Listening to Mercedes and the story of the rogue algorithm, apart from making a note of this new entry in the Motor Racing Book of Excuses, it was difficult not to think of Williams at Monaco, back in 1997.

Williams had been relying all weekend on a weather forecast that had been accurate, almost to the minute. This was critical since Williams had Heinz-Harald Frentzen on pole and Jacques Villeneuve directly behind him; an important asset on a track with even fewer overtaking opportunities than Albert Park. 

On the grid, light rain fell as predicted. But Williams fitted both cars with…slicks. The computer also said the rain would stop several laps into the race. Given the importance of track position and the time lost getting in and out of the pits, you can see the logic. Sort of.

It would only have taken a few seconds for the team strategist to stick his head out of the office door to see and sense the pure folly of his technically correct and practically daft decision. The track was a skidpan and the Williams pair went backwards with immediate effect; Frentzen’s bout of rare brilliance in qualifying rendered completely worthless.

You can say the same about squandering Lewis Hamilton’s awesome Q3 lap on Saturday when the Mercedes gurus, glued to their computers, were led by the nose thanks to automated reasoning that was wrong through no fault of its own. 

I’ve no idea how much can or can’t be seen or sensed from the pit wall but it’s tempting to wonder if any of the racers seated there had a gut feeling that the gap to Vettel might be even tighter than it seemed. Saying that, who would dare question, never mind overrule, the bank of complex and expensive computer technology doing its stuff in Melbourne and 17,000 kms away in Brackley. Welcome to racing in 2018.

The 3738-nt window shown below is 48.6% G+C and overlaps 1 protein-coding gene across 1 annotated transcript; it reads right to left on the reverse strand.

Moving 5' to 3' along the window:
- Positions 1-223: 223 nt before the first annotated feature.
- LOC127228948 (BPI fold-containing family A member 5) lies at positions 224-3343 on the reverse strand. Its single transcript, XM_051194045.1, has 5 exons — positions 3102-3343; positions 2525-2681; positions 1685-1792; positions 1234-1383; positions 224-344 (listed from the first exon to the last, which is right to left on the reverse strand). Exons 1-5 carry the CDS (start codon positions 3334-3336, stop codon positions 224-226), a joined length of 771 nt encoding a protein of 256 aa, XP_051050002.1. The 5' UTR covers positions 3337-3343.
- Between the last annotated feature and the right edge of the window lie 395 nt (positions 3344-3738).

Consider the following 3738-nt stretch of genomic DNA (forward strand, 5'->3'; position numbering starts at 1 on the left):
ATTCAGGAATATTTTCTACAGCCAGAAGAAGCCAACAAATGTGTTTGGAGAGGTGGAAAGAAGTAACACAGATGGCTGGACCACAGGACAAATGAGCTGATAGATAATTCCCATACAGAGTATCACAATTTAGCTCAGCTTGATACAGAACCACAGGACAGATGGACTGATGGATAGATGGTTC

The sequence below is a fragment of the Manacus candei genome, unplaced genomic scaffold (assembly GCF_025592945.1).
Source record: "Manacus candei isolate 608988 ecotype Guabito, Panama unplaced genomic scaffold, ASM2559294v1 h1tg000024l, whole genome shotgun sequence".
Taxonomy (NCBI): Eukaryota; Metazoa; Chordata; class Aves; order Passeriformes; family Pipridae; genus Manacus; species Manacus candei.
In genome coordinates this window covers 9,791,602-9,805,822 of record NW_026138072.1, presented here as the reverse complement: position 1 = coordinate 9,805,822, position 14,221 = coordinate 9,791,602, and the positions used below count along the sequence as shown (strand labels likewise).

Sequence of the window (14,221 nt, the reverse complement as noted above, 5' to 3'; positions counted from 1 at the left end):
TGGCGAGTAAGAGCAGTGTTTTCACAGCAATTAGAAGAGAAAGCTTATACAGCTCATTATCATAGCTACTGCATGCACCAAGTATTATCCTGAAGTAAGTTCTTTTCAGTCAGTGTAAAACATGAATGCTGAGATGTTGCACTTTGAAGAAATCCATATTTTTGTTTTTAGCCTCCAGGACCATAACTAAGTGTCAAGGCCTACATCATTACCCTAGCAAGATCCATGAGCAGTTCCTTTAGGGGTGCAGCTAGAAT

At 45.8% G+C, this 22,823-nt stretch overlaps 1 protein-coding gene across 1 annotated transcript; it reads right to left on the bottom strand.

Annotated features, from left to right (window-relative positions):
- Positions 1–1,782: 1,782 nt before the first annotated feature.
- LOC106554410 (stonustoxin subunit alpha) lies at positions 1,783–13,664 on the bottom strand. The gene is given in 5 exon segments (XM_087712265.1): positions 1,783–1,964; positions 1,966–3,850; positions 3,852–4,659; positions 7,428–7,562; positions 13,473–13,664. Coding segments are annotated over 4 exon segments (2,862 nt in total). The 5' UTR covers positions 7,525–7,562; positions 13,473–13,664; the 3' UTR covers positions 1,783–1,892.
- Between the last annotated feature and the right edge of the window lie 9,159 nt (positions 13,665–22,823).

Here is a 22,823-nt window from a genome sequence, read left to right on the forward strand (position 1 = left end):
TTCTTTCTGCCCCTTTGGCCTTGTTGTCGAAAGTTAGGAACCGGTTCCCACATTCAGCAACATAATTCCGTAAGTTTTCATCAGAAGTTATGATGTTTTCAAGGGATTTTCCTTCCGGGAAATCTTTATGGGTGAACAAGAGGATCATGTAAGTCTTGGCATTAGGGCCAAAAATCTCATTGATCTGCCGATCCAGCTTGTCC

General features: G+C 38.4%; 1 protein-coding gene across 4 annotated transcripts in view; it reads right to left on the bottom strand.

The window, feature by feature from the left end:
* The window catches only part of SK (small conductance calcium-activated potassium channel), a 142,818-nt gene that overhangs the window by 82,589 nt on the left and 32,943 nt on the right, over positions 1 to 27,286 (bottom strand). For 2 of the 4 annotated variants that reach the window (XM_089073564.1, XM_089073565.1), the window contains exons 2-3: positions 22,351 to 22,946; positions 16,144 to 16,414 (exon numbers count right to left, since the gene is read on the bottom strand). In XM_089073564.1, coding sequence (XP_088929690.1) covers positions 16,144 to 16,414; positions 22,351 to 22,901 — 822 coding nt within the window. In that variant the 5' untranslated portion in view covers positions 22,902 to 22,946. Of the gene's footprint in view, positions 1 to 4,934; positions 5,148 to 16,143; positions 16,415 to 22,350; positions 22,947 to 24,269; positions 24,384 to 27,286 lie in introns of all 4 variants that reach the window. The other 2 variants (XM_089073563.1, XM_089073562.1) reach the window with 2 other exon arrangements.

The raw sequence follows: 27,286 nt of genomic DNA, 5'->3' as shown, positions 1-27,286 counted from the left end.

Either way, the rogue algorithm kicked off a more important debate on the precise application of the Virtual Safety Car. The VSC is a very good solution to the previous problem of advantages being lost and gained by the rolling safety car while allowing marshals to go about their important work in relative security. But with the pit lane being free from VSC control, an anomaly arises that Ferrari were aware of as soon as Romain Grosjean stopped his Haas in an awkward place. 

The ultimate winning advantage gained was the reverse of what was usually expected from the Melbourne pit lane since, under normal circumstances, it is a place to be avoided thanks to its narrow confines and the pit boxes being close enough together to cause further time loss through traffic and subsequent delayed releases.

If a solution is thought necessary, then closure of the pit lane or the application of the VSC to the entry and exit would get rid of the anomaly. The irony is that the critical change of position for the lead was created off the track rather than on it. Like most during the race, in fact. 

You don’t need an algorithm to work out that the inability of the current cars to actually go racing is a more serious problem. It’s been said before and bears repeating: there’s about as much point trying to race with these ridiculous front wings as there is in running slicks on a wet track.